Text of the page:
My plan pretty much from first year was to move to Scotland or England to study a masters in journalism; after all I had come close to moving away from home at age 18 if it wasn’t for the meddling of Nick Clegg and David Cameron in increasing fees.
Of late however I have come around to the possibility of staying in Belfast and training to be a journalist at Belfast Metropolitan College which may not sound as exciting or prestigious as moving to somewhere else in the UK but there are many benefits. The fees are about a least a quarter of those of a masters and the hours are set so you’re able to work and study (bah humbug to having only one year left of the government supporting me). It’s extremely practical without the academic essays. I have started to make contacts within the media circles in Belfast and (if all goes to plan) the year I train as a journalist will see the Assembly elections in 2016, which to a diehard political geek like myself would be a dream to have the chance to cover in some manner.
I must admit I am myself a bit surprised at my keenness to the idea of staying in Belfast another year. When I started QUB three years seemed like a lifetime, surely long enough to live in Belfast. However my feelings now are best summed up as a quote I saw on the wall of an English classroom aged 16 that has stayed with me since; “Belfast isn’t London or New York, and thank God for that.” The first thoughts that come to mind when anyone thinks of Belfast is The Troubles but this quote seems to say to me simultaneously despite and because of this legacy, we have a charm and magic that nowhere else does.
Belfast is the city in which I first felt free, where I discovered who I was and what I believed in, where at Queen’s I for the first time met people who really got me, where I first felt a real sense of belonging. It is a city many try to write off and it angers me because a lot of the time such people have never even lived here. At Christmas time last year a former fellow pupil at my old school uploaded a picture of the view of Belfast from the plane, coming back from university in London for the holidays with the caption “Tiny Belfast.” I commented it may be tiny but it’s pretty great which I was shocked to get the response: “No Kylie, just no.” There is I think little that angers me more than when people move away and look down on Northern Ireland as it is the most dreadful, backward corner on this earth.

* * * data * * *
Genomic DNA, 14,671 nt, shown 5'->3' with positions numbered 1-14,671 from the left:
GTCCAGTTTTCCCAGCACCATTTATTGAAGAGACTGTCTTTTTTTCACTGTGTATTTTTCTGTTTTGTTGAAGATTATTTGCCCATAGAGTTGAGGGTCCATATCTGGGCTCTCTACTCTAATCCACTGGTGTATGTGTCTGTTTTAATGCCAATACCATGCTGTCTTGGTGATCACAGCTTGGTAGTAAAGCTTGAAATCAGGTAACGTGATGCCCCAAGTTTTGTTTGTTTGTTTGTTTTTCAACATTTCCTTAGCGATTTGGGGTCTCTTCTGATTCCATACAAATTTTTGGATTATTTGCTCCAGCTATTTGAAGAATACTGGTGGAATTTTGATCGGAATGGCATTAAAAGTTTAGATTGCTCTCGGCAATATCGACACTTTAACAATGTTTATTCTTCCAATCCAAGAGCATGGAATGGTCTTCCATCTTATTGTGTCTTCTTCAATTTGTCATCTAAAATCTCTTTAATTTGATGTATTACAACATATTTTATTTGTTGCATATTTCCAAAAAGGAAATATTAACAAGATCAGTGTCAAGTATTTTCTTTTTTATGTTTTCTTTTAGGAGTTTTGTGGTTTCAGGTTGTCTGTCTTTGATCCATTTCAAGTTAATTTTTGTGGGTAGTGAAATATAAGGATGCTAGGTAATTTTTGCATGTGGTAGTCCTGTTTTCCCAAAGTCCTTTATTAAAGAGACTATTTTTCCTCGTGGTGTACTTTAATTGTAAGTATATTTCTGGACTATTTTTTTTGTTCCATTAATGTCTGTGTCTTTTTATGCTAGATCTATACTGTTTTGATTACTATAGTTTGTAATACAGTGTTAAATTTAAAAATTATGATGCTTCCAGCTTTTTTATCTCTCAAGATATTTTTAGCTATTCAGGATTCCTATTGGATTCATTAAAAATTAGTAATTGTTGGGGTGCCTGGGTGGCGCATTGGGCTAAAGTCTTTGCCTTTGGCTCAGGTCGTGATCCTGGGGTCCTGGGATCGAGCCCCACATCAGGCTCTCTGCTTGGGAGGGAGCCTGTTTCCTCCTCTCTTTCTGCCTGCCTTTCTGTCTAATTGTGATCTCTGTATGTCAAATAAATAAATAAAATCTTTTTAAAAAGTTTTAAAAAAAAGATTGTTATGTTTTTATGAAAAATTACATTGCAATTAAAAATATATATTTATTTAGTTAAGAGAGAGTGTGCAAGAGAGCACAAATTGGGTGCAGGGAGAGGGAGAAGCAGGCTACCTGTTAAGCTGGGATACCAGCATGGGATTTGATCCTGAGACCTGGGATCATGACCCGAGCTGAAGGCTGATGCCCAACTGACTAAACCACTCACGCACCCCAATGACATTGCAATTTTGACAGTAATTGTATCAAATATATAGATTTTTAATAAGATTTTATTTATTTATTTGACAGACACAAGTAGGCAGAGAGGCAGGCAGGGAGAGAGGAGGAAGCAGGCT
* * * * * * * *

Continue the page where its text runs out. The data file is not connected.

Northern Ireland is backward in several ways and it is battle I have within myself; the desire to move to somewhere much more tolerant and progressive where sectarianism is non-existent, where people don’t try to guess what ‘side’ you are by your surname, where we aren’t segregated in school by and large by the religion you’re born into, where the largest party doesn’t deny equal rights to gay people, where women’s bodily autonomy isn’t governed by a law from 1861, and the desire to stay to try and play a small part in helping Northern Ireland move past all these problems.
In just over a week I will fly to the USA with the Washington Ireland program. The recruitment poster I saw back in winter posed a question-if the future was a book, would you write it or read it? A little piece of the book of the future of Belfast was written for the better with the recent council election. In the next Belfast City Council there will be three openly gay representatives (Sinn Féin’s Mary Ellen Campbell, the UUP’s Jeff Dudgeon and the PUP’s Julie Ann Corr), a green has been elected to Council for the first time, as has a member of socialist anti-austerity People Before Profit. These are small changes but they are significant. I wonder come July 2015 when I graduate will I really be ready to leave, to not see these progressive shoots of hope grow?
I do think I would like to move away for a period because I’d like to know if the grass is really greener somewhere else, or perhaps several places. Perhaps if I moved away I wouldn’t want to return. However I don’t think at age 20 that the fact I am not dying to get out of Northern Ireland and can see the beauty and charm speckled between the tribal politics and society that it can be judged that I will never leave. However, would it really be so bad to be one of “those” people who never leave Northern Ireland?
Is it so awful to feel a sense of responsibility towards and love for the messed up little land I happened to be born into? I don’t think so. It is easy to look around and complain about how backward and prejudiced this country can be but every one of us plays a small part in maintaining the status quo or working towards a more progressive peace.